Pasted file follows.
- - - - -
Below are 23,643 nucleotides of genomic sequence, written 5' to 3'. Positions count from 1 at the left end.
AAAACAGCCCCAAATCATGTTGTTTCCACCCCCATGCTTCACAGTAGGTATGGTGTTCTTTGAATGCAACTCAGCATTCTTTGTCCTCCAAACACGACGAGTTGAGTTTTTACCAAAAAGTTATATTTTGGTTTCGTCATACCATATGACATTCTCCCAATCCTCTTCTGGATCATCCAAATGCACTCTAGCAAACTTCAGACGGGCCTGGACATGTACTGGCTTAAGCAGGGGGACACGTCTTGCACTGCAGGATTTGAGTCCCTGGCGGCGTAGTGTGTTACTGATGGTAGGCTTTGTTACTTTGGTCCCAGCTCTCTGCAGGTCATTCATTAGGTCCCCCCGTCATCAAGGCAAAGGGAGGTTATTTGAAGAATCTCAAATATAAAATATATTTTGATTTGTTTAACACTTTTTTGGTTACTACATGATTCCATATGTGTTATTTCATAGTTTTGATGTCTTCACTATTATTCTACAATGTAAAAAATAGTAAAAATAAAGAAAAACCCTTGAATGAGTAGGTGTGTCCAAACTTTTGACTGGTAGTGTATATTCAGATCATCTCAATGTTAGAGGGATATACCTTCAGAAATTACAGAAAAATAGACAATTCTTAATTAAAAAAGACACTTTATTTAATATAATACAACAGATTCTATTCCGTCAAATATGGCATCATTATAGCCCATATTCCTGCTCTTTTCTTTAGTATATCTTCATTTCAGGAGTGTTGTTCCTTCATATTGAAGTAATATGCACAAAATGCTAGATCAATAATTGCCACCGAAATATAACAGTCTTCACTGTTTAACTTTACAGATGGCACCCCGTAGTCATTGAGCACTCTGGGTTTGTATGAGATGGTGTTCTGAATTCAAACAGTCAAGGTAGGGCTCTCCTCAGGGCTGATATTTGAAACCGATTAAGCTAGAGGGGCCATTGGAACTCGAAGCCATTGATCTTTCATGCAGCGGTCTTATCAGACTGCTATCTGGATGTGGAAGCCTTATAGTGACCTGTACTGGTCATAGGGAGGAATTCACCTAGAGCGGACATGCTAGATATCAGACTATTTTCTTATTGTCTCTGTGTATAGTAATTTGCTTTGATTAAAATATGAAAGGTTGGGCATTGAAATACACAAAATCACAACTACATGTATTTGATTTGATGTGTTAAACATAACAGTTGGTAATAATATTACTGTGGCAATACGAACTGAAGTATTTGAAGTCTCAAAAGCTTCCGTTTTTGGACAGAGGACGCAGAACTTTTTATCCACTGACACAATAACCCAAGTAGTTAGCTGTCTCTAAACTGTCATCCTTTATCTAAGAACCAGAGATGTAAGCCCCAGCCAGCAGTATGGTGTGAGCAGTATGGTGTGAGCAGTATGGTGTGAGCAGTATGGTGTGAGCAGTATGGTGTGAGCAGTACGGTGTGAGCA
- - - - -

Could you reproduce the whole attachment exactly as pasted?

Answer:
Below are 23,643 nucleotides of genomic sequence, written 5' to 3'. Positions count from 1 at the left end.
AAAACAGCCCCAAATCATGTTGTTTCCACCCCCATGCTTCACAGTAGGTATGGTGTTCTTTGAATGCAACTCAGCATTCTTTGTCCTCCAAACACGACGAGTTGAGTTTTTACCAAAAAGTTATATTTTGGTTTCGTCATACCATATGACATTCTCCCAATCCTCTTCTGGATCATCCAAATGCACTCTAGCAAACTTCAGACGGGCCTGGACATGTACTGGCTTAAGCAGGGGGACACGTCTTGCACTGCAGGATTTGAGTCCCTGGCGGCGTAGTGTGTTACTGATGGTAGGCTTTGTTACTTTGGTCCCAGCTCTCTGCAGGTCATTCATTAGGTCCCCCCGTCATCAAGGCAAAGGGAGGTTATTTGAAGAATCTCAAATATAAAATATATTTTGATTTGTTTAACACTTTTTTGGTTACTACATGATTCCATATGTGTTATTTCATAGTTTTGATGTCTTCACTATTATTCTACAATGTAAAAAATAGTAAAAATAAAGAAAAACCCTTGAATGAGTAGGTGTGTCCAAACTTTTGACTGGTAGTGTATATTCAGATCATCTCAATGTTAGAGGGATATACCTTCAGAAATTACAGAAAAATAGACAATTCTTAATTAAAAAAGACACTTTATTTAATATAATACAACAGATTCTATTCCGTCAAATATGGCATCATTATAGCCCATATTCCTGCTCTTTTCTTTAGTATATCTTCATTTCAGGAGTGTTGTTCCTTCATATTGAAGTAATATGCACAAAATGCTAGATCAATAATTGCCACCGAAATATAACAGTCTTCACTGTTTAACTTTACAGATGGCACCCCGTAGTCATTGAGCACTCTGGGTTTGTATGAGATGGTGTTCTGAATTCAAACAGTCAAGGTAGGGCTCTCCTCAGGGCTGATATTTGAAACCGATTAAGCTAGAGGGGCCATTGGAACTCGAAGCCATTGATCTTTCATGCAGCGGTCTTATCAGACTGCTATCTGGATGTGGAAGCCTTATAGTGACCTGTACTGGTCATAGGGAGGAATTCACCTAGAGCGGACATGCTAGATATCAGACTATTTTCTTATTGTCTCTGTGTATAGTAATTTGCTTTGATTAAAATATGAAAGGTTGGGCATTGAAATACACAAAATCACAACTACATGTATTTGATTTGATGTGTTAAACATAACAGTTGGTAATAATATTACTGTGGCAATACGAACTGAAGTATTTGAAGTCTCAAAAGCTTCCGTTTTTGGACAGAGGACGCAGAACTTTTTATCCACTGACACAATAACCCAAGTAGTTAGCTGTCTCTAAACTGTCATCCTTTATCTAAGAACCAGAGATGTAAGCCCCAGCCAGCAGTATGGTGTGAGCAGTATGGTGTGAGCAGTATGGTGTGAGCAGTATGGTGTGAGCAGTATGGTGTGAGCAGTACGGTGTGAGCA